Today Is A Great Day To Paint !

Fall In Love With Color

Brown is the new black, grey is the new brown and lavender is the new beige? Trying to decorate your home based on forecast colors and design trends can be confusing. It is always best to consider the mood you want to create, colors you are drawn to, and the furnishings that you have to work with. Trends should not dictate your personal style, but can inspire us to think outside the box.

Color trends for fashion, interior and graphic design, automotive, and technology are decided two to three years ahead of time by a group of international color experts called the Color Marketing Group. Color directions always reflect what is going on in society. For example, during recent recessionary times we saw lot of subdued browns, grays and neutrals. But according to CMG member, Annette M. Callari, the emerging “trend” colors for 2011 and 2012 are “brighter, clearer, and more optimistic. The undertones are now light and airy and colors are reflecting….HOPE.”

One new shade to watch for is “Resplendant,” a raspberry fuschia that will add drama and a fun to your interiors. While green has been popular it will become fresher, the newest being “Rain Forest,” lush and rich as its name suggests. A new blue called “X-Hale” will bring fond memories of simpler, happier times and Dad’s 1957 blue Chevy. Another blue called “Military” will make a statement which reflects honour, tradition and endurance - another sign of the times.

The muted yellow-gold from the past will become a clear bold yellow, “Limoncello,” named after an Italian icy liqueur – one more wave to fun and optimism. Another shade that reflects simpler, happy times is a warm neutral called “Reflection.” This color is “fresh and youthful” combining pink, peach and beige.

Michelle Lamb, editorial director of The Trend Curve, forecasts that coral will be “the single most important color of next year.” Two more impact hues for 2011 will be red-cast blue and a warmer gray, moving toward brown.

Neutrals remain the core of home décor, providing a chameleon backdrop for punchier colors like aquamarine, quince or royal purple. Combining these accent hues in surprising ways can give neutrals a modern edge.

Most of us can’t redo our décor every time new trends emerge but we can infuse some fun and personality into our homes, with accessories or a fresh coat of paint. Forecast palettes can show us a world of new color possibilities. Just remember the most important thing is to love the color you choose.

Curb Appeal

Spring has finally bloomed and the focus of home projects has moved outside. While you’re digging in the flower beds, take a moment to study the exterior of your home. Is it time for a fresh look? Since the outside of your home is always in full view of neighbours and passers-by, making the right exterior color choices can be challenging, but it’s easier than you think. A well planned color scheme will enhance the curb appeal of your home and give you a feeling of pride every time you come home.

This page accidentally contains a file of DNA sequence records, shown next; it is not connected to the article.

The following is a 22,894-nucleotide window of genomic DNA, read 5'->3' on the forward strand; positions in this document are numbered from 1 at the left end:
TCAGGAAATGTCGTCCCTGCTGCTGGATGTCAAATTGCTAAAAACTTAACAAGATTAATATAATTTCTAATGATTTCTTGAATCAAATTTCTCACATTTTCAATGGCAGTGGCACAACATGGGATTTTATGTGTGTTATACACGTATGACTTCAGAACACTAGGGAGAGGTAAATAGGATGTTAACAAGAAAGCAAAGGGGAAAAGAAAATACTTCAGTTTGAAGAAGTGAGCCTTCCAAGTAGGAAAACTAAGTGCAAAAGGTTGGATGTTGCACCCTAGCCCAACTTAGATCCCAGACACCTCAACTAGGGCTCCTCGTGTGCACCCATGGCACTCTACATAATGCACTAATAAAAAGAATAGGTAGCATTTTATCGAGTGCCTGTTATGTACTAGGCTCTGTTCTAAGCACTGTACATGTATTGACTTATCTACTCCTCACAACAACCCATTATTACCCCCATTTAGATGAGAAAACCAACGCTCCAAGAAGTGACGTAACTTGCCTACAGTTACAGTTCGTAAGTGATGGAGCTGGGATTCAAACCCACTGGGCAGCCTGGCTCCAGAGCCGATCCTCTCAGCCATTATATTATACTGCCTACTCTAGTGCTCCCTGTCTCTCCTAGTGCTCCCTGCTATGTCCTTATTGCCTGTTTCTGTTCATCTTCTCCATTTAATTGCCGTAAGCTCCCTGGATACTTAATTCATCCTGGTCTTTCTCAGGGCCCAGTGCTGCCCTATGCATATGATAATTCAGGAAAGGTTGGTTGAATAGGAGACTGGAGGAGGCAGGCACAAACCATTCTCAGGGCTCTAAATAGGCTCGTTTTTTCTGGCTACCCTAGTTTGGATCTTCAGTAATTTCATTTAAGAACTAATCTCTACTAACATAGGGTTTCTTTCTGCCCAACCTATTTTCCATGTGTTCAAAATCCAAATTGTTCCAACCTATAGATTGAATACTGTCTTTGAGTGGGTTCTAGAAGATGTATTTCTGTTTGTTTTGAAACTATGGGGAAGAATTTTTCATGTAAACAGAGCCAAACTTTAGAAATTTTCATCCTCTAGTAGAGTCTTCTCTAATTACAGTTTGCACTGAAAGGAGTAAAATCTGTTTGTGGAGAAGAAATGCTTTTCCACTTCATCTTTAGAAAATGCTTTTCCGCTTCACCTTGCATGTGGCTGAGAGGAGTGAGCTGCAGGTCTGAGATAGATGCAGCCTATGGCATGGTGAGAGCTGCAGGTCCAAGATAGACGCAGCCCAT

Before beginning your exterior makeover, it’s a good idea to take an objective look at your house from the curb or take a photograph. Consider the style of your home and your neighbourhood. An older home may suggest a palette of historical colors, while homes in newer developments usually have a more uniform look. While you want to add your own personality, extreme choices can make your home stand out too much.

Taking an inventory of colors that are on all the existing surfaces, like the roof and eaves, brick or stonework, siding or vinyl windows, will provide the foundation for your palette. Decide what surfaces you would like to paint, such as the doors, trim, shutters, siding or window boxes. The colors you choose don’t have to “match,” but should harmonize with, or complement the hues already there.

Now, the fun begins, its time to look at paint chips! Most homes have 2 or 3 colors, a main body color, a trim highlight and an accent hue for the door or shutters. Staying within a color family that coordinates with the largest surfaces, like the brick or siding, is safest. You can add variety by using darker or lighter shades of the same color. For example, if your brick has a mixture of brown and orange you could use shades from chocolate brown to light tan, or dark rust to salmon, staying within the color family. Varying the depth of color provides contrast and helps to highlight important features, or minimize less important ones. Light colors can make a home look larger while dark colors make it look smaller or emphasize details. Current trends are to paint trim in rich neutrals that complement the masonry, garage doors that blend in, and a welcoming front door that coordinates but adds punch. How about “merlot” or “hot tamale”?

It is very important to test the colors outside in natural light. They will look different depending on the amount of sun or shade, or the time of day. Testing outside, with real paint samples or large color swatches, is the ideal way to tell what a color will really look like in different conditions.

Painting the exterior of your home can be a big investment in terms of time and money. You want to make the right color choices the first time. If you’re unsure, professional color consultants are happy to come to your home to help you find the perfect exterior palette. A well planned, harmonious color scheme will add value to your home and have neighbours stopping to take a second look.

Dreaming Of A Colourful Christmas

The holidays are a great time to freshen up tired walls or give a splash of new life to a dated color scheme. You want your home to look its best for seasonal parties and family gatherings. But you don’t want to add stress to an already overloaded schedule. So here are some tips for stress free color selection that apply all year round.

  1. Traditional holiday colors like red or green usually aren’t the best idea for a wall color. While your Christmas tree will look fabulous against a deep red wall, consider how it will look when the tree comes down. This rule applies to “popular” or “in” colors as well. While there are always trends in decorating, these colors may not work with the rest of your décor. You can give your color scheme some fashion punch with accessories like pillows or candles, or by painting a bold accent wall. A new wall color should still make sense with the existing décor, which brings us to the next point.